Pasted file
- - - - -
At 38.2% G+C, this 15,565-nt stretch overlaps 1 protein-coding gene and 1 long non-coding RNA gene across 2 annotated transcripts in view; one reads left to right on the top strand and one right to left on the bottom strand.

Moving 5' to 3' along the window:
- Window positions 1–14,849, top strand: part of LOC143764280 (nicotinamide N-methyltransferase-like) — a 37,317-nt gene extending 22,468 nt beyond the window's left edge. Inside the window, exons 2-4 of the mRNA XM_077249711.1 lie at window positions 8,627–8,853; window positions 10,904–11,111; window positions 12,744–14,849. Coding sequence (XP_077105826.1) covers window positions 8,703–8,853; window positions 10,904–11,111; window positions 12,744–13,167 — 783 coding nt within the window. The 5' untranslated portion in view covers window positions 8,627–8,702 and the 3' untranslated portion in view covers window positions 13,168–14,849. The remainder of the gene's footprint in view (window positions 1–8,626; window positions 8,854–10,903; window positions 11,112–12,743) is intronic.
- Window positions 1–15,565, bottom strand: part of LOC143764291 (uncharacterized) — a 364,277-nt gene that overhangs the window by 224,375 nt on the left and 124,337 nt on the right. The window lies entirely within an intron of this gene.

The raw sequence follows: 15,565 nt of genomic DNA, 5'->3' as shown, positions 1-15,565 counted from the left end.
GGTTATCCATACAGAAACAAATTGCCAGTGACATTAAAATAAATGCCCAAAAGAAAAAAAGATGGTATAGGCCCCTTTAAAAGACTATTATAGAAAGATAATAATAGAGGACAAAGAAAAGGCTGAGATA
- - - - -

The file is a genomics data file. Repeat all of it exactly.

At 38.2% G+C, this 15,565-nt stretch overlaps 1 protein-coding gene and 1 long non-coding RNA gene across 2 annotated transcripts in view; one reads left to right on the top strand and one right to left on the bottom strand.

Moving 5' to 3' along the window:
- Window positions 1–14,849, top strand: part of LOC143764280 (nicotinamide N-methyltransferase-like) — a 37,317-nt gene extending 22,468 nt beyond the window's left edge. Inside the window, exons 2-4 of the mRNA XM_077249711.1 lie at window positions 8,627–8,853; window positions 10,904–11,111; window positions 12,744–14,849. Coding sequence (XP_077105826.1) covers window positions 8,703–8,853; window positions 10,904–11,111; window positions 12,744–13,167 — 783 coding nt within the window. The 5' untranslated portion in view covers window positions 8,627–8,702 and the 3' untranslated portion in view covers window positions 13,168–14,849. The remainder of the gene's footprint in view (window positions 1–8,626; window positions 8,854–10,903; window positions 11,112–12,743) is intronic.
- Window positions 1–15,565, bottom strand: part of LOC143764291 (uncharacterized) — a 364,277-nt gene that overhangs the window by 224,375 nt on the left and 124,337 nt on the right. The window lies entirely within an intron of this gene.

The raw sequence follows: 15,565 nt of genomic DNA, 5'->3' as shown, positions 1-15,565 counted from the left end.
GGTTATCCATACAGAAACAAATTGCCAGTGACATTAAAATAAATGCCCAAAAGAAAAAAAGATGGTATAGGCCCCTTTAAAAGACTATTATAGAAAGATAATAATAGAGGACAAAGAAAAGGCTGAGATA